The Effect of Time on my Psyche

Our discussion on Thursday is what inspired this blog post. It’s kind of a personal, memoir type piece that I couldn’t get out of my head once it was in, because I have had a very personal experience pertaining to time and how it messed with me for a very long time (and still kind of continues to, but not to the level it used to). Writing about it felt weirdly relieving. It’s kind of long, be warned.


I wasn’t very young when my parents divorced. Ten years old, it was just old enough for my dad leaving to impact me profoundly, especially after a childhood of anxiety and constantly being terrified that the people in my life would leave me. One of my greatest fears came to life the night he decided he couldn’t live with us anymore.

Time became important to me, an essential part of my life.

After he moved out, somehow my brain started to think that it was only a matter of time before my mom left too. That couldn’t happen.

My dad moved to a house literally about a four minute drive from my house, which is not far by any means. I was happy for this, and I willingly visited him every Saturday with my brother for our court mandated visits. From 9am to 5pm, it was routine. I would wake up at 8, get ready and my mom would drop the two of us off just on time.

“See you guys at five!” My mom would tell us, give us a kiss and once she made sure we were safely inside, she would drive off.

The day itself would go by easily, filled with domestic activities or fun trips. The only catch in my mind was we had to be back home by 4:30 so that if mom was early we wouldn’t keep her waiting. If she wasn’t, which she never was, it would be okay because then I could spend the next half an hour eagerly awaiting her arrival, trying to ignore the doubts in my head.

What if she never comes back? 

Nonsense. You’re being ridiculous. She said she would be back at five, so she will be.


Only fifteen minutes left, I double checked my bag and made sure I had everything. I double checked my brother’s bag and made sure he had everything.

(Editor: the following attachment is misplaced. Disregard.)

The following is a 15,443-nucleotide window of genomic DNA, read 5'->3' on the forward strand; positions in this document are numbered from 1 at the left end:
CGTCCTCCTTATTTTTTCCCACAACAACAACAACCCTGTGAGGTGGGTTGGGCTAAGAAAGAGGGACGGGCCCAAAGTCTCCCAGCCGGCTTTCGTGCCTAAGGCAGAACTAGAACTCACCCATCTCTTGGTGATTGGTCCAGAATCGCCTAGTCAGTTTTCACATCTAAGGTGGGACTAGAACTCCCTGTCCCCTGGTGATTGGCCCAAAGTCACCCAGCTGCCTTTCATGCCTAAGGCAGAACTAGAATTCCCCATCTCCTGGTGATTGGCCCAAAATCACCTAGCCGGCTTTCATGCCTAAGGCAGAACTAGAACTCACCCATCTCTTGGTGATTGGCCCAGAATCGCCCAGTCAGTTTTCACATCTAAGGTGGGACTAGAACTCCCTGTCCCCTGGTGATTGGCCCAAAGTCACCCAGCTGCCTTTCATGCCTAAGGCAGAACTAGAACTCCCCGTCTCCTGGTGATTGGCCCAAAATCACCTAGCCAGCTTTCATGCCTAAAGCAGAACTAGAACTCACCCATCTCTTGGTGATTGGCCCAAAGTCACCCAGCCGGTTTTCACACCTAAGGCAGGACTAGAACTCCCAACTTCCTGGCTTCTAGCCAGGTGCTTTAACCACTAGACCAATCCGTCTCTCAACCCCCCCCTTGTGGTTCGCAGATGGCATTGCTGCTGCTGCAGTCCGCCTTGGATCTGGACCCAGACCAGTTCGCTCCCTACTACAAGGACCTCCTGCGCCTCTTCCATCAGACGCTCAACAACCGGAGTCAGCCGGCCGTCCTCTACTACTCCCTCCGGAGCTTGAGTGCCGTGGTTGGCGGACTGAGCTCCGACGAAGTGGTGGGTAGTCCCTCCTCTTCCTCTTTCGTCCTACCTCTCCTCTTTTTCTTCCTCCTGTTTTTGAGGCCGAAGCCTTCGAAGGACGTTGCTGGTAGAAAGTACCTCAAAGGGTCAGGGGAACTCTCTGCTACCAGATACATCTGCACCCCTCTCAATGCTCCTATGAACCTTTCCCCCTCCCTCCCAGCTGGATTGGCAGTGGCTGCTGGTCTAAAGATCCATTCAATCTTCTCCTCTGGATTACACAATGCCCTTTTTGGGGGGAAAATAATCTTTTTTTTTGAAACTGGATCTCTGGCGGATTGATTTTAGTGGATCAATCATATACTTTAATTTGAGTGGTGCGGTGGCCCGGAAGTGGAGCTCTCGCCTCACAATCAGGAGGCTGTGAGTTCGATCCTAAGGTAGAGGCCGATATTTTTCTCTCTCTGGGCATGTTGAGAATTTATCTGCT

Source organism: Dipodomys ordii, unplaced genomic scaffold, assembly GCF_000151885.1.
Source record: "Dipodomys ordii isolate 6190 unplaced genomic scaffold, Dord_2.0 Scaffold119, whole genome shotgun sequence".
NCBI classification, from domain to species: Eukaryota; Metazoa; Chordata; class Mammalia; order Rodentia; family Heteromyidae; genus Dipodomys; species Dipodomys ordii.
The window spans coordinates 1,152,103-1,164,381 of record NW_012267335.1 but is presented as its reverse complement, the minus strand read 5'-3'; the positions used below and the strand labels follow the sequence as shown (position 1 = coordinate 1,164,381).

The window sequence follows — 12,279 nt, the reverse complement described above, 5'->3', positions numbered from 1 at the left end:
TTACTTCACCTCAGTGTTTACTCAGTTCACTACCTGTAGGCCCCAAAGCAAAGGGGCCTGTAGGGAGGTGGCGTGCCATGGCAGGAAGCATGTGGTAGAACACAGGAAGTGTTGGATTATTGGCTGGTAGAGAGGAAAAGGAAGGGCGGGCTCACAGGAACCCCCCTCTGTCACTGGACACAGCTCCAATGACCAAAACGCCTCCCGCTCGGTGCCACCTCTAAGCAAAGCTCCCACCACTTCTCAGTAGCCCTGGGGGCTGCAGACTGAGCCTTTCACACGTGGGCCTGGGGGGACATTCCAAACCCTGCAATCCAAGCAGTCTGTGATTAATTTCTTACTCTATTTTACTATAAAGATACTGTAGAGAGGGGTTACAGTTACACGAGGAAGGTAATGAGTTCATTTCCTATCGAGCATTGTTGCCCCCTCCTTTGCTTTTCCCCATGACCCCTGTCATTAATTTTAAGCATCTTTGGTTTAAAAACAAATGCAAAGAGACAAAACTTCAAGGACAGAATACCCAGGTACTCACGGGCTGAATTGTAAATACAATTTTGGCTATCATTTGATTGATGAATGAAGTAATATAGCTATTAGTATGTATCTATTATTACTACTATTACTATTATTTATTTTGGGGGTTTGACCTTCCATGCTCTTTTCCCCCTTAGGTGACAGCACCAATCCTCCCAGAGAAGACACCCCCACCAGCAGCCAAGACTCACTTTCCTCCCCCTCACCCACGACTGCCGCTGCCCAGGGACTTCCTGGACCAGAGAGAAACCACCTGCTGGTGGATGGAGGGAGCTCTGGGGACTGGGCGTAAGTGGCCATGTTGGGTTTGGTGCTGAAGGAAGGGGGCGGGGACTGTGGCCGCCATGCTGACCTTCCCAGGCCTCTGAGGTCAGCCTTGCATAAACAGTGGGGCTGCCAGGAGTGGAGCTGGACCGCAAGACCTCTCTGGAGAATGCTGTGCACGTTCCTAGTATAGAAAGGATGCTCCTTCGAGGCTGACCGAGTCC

I start to imagine what we’re going to do for the night. Will mom take us to get some DVDs so we can have a movie night? Will she have groceries filled with snacks? Did she make our favorite vegetable soup for dinner? Did she go on any fun adventures today?


Five minutes left! My heart rate always picked up at this point, a mix of anxiety and excitement to see her face and go home. At this point I was fully ready to leave, standing on the landing just outside my dad’s second floor apartment, staring out at the street and waiting for her car to appear.

I know my dad was always behind me, watching me with concern as he knew the likelihood of her coming exactly at 5:00 like I expected was low, and preparing himself for the outcome.


Sure enough, she didn’t show up. The thoughts immediately intruded.


Oh god, where was she? Alright, it’s fine. You’re fine. She’s going to come.


Calm down.


Almost a minute, she’s still not here. Where is she? Why am I being like this, it’s not like she’s going to come right at-


At this point I was picking up the shitty $99TTD cell phone that my mom got me to use solely for calls to her. Dialing the extremely familiar number, waiting for her to pick up. The 50/50 chance of her either picking up or not had my heart pounding.